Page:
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ICBA Board of Directors inspects ICBA’s impact on agriculture in marginal lands

November 25, 2014 9:20 am

The International Center for Biosaline Agriculture (ICBA) was honored to host its Board of Directors on 19-20 November 2014 at the Center’s headquarters in Dubai. ICBA Board of Directors includes internationally renowned scientists and leaders in the areas of agriculture, finance and international development from regional and international organizations.

The board members visited the facilities and the ongoing projects in the field and met with ICBA scientists to discuss the status of current and future projects. They were also given a snapshot of the impact ICBA’s work has on the future of agriculture in marginal lands-Policies for Resilience.

Day two included a closed session in which the board reviewed the financial statements of the center, the various achievements of 2014 in line with ICBA’s 2013-2023 Strategy, and future plans.

ICBA was established by the Islamic Development Bank and the Government of the United Arab Emirates (UAE) in 1999 as an international, research and development organization aiming to strengthen agricultural productivity in marginal and saline environments through identifying, testing and facilitating access to sustainable solutions for food, nutrition and income security.

In light of the growing world population and food demand, coupled with the adverse effects of climate change, the need for expertise in utilizing marginal lands for nutritional food production will increase. Scientists predict that the world is losing more than 1.5 million hectares of agricultural land each year as a result of high salinity levels in the soil. In the Middle East and North Africa and Central Asian countries, 6.7 per cent of the total land area is affected by salinity.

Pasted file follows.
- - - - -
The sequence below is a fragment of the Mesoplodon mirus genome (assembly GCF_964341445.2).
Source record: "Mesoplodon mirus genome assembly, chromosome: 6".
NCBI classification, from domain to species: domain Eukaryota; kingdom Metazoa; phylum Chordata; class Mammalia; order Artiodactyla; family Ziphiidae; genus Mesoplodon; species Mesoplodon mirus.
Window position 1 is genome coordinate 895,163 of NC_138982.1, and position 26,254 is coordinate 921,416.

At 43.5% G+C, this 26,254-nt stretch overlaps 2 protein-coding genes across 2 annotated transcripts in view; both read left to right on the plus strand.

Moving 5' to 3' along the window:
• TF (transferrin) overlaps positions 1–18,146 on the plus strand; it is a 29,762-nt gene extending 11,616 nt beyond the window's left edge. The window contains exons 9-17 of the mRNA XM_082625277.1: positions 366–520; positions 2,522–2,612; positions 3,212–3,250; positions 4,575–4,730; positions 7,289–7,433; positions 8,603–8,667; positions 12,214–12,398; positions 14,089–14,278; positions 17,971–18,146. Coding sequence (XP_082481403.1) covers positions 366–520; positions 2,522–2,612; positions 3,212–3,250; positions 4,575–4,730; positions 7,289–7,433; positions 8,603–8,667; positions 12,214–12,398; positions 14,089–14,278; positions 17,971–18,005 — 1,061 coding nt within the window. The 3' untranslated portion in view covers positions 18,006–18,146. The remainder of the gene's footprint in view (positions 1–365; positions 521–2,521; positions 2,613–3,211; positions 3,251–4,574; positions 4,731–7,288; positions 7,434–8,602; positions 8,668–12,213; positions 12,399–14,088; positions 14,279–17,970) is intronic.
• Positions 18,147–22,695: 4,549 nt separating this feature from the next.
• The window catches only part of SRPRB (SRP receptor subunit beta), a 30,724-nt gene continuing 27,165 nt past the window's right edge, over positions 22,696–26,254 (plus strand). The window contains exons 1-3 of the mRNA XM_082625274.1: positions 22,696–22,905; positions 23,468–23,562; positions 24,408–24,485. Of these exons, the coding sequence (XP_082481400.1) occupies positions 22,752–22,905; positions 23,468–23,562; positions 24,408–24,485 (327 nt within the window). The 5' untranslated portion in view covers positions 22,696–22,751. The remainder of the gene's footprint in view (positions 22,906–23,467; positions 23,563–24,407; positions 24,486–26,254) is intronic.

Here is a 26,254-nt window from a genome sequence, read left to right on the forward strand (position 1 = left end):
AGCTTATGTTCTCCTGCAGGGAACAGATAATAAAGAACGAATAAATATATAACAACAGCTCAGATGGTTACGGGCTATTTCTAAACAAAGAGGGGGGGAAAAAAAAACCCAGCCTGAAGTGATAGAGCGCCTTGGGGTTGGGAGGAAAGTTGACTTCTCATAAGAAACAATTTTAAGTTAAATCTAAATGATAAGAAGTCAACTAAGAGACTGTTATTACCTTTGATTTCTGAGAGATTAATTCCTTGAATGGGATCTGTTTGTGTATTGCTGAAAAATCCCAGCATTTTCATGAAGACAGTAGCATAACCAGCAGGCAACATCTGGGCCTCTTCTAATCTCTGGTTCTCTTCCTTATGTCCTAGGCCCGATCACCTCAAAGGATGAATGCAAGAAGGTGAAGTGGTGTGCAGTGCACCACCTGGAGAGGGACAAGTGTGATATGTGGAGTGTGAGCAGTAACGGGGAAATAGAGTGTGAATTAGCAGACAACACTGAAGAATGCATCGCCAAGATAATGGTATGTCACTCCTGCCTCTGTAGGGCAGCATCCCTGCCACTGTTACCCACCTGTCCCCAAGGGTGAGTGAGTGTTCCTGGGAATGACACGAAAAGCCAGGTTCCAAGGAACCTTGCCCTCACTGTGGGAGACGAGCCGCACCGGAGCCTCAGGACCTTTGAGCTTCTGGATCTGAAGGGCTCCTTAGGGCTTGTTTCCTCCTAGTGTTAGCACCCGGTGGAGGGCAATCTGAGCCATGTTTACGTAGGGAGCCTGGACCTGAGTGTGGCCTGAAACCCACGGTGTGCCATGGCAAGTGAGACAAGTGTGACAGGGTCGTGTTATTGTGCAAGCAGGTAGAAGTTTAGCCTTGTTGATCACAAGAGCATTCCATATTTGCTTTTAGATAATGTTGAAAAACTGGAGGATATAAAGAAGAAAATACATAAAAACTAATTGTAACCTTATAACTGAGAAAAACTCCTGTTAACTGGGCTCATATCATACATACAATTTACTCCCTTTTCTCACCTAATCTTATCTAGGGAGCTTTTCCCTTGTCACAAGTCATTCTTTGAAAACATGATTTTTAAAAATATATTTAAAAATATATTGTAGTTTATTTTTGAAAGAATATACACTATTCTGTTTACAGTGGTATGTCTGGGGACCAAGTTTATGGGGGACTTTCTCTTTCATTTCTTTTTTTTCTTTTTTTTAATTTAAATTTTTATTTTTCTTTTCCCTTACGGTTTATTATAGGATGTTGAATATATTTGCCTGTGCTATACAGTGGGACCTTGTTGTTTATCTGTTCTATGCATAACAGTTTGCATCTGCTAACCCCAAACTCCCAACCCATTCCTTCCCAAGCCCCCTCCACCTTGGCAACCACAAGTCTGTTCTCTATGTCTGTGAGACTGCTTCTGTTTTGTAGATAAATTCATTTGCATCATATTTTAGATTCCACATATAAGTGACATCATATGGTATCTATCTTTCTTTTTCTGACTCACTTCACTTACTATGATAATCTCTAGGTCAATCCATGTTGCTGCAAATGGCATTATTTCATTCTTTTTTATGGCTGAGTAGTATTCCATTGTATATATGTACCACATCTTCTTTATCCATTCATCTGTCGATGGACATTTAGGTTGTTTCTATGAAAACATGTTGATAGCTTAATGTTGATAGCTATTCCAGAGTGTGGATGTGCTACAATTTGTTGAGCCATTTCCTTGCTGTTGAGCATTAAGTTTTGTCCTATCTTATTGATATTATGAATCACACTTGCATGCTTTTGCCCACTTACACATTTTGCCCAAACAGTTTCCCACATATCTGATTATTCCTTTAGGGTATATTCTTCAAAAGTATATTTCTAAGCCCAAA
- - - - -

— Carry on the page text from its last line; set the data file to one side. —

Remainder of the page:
During the past five years, ICBA has conducted several studies and strategies with the UAE Ministry of Environment and Water and the Environment Agency – Abu Dhabi covering subjects related to water conservation, water policies and laws, environmental guidelines, and sustainable agriculture.

Affecting policies is one side of the coin. The other is empowering the smallholder farms in marginal environments. Thus ICBA is identifying the best crops, in terms of productivity and nutritional value, for various marginal regions as well as identifying the best farm management practices. Simultaneously, that knowledge is being disseminated to individual smallholder farms through various national farmers’ services and unions.

ICBA’s multi-pronged approach to address salinity issues and strengthening the agricultural sector through better access to technology, improved germplasm, policies, strategies and programs, is critical to achieve greater water, environment, food, nutrition, and income security. As more and more countries start struggling with agricultural land degradation and salinity issues, ICBA’s ground breaking research will be vital in meeting future food demands.